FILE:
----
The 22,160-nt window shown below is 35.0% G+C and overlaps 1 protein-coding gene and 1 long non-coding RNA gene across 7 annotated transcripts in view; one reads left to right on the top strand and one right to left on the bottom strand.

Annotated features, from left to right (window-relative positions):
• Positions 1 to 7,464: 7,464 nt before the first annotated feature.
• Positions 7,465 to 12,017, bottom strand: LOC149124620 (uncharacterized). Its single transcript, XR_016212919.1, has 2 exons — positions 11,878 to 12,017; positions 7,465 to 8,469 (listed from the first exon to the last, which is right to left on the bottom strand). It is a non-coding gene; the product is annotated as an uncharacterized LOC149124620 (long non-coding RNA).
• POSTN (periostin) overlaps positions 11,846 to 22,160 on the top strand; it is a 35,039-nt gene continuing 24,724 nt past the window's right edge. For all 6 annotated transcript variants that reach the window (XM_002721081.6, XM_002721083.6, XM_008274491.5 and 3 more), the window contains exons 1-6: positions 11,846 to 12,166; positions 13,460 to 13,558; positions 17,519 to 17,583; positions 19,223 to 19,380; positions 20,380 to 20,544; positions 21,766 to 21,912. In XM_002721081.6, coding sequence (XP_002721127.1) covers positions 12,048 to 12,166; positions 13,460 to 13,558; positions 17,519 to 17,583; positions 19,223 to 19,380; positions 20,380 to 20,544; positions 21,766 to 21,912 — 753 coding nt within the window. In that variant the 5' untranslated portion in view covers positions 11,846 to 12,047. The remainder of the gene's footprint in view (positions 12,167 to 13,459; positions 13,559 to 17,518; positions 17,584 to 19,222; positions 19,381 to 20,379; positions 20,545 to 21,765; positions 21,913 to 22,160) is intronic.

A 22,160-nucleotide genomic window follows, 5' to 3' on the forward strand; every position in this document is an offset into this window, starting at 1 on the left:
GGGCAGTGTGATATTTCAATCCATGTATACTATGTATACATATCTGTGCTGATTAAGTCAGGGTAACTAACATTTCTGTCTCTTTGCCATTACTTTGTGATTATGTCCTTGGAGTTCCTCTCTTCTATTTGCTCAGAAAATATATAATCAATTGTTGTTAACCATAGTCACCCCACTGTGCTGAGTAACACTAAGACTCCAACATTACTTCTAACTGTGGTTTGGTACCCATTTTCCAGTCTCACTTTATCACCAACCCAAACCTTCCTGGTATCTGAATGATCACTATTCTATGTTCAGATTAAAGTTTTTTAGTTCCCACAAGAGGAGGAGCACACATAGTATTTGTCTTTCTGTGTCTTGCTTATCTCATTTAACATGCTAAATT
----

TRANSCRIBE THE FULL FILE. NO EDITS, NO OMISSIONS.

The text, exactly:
The 22,160-nt window shown below is 35.0% G+C and overlaps 1 protein-coding gene and 1 long non-coding RNA gene across 7 annotated transcripts in view; one reads left to right on the top strand and one right to left on the bottom strand.

Annotated features, from left to right (window-relative positions):
• Positions 1 to 7,464: 7,464 nt before the first annotated feature.
• Positions 7,465 to 12,017, bottom strand: LOC149124620 (uncharacterized). Its single transcript, XR_016212919.1, has 2 exons — positions 11,878 to 12,017; positions 7,465 to 8,469 (listed from the first exon to the last, which is right to left on the bottom strand). It is a non-coding gene; the product is annotated as an uncharacterized LOC149124620 (long non-coding RNA).
• POSTN (periostin) overlaps positions 11,846 to 22,160 on the top strand; it is a 35,039-nt gene continuing 24,724 nt past the window's right edge. For all 6 annotated transcript variants that reach the window (XM_002721081.6, XM_002721083.6, XM_008274491.5 and 3 more), the window contains exons 1-6: positions 11,846 to 12,166; positions 13,460 to 13,558; positions 17,519 to 17,583; positions 19,223 to 19,380; positions 20,380 to 20,544; positions 21,766 to 21,912. In XM_002721081.6, coding sequence (XP_002721127.1) covers positions 12,048 to 12,166; positions 13,460 to 13,558; positions 17,519 to 17,583; positions 19,223 to 19,380; positions 20,380 to 20,544; positions 21,766 to 21,912 — 753 coding nt within the window. In that variant the 5' untranslated portion in view covers positions 11,846 to 12,047. The remainder of the gene's footprint in view (positions 12,167 to 13,459; positions 13,559 to 17,518; positions 17,584 to 19,222; positions 19,381 to 20,379; positions 20,545 to 21,765; positions 21,913 to 22,160) is intronic.

A 22,160-nucleotide genomic window follows, 5' to 3' on the forward strand; every position in this document is an offset into this window, starting at 1 on the left:
GGGCAGTGTGATATTTCAATCCATGTATACTATGTATACATATCTGTGCTGATTAAGTCAGGGTAACTAACATTTCTGTCTCTTTGCCATTACTTTGTGATTATGTCCTTGGAGTTCCTCTCTTCTATTTGCTCAGAAAATATATAATCAATTGTTGTTAACCATAGTCACCCCACTGTGCTGAGTAACACTAAGACTCCAACATTACTTCTAACTGTGGTTTGGTACCCATTTTCCAGTCTCACTTTATCACCAACCCAAACCTTCCTGGTATCTGAATGATCACTATTCTATGTTCAGATTAAAGTTTTTTAGTTCCCACAAGAGGAGGAGCACACATAGTATTTGTCTTTCTGTGTCTTGCTTATCTCATTTAACATGCTAAATT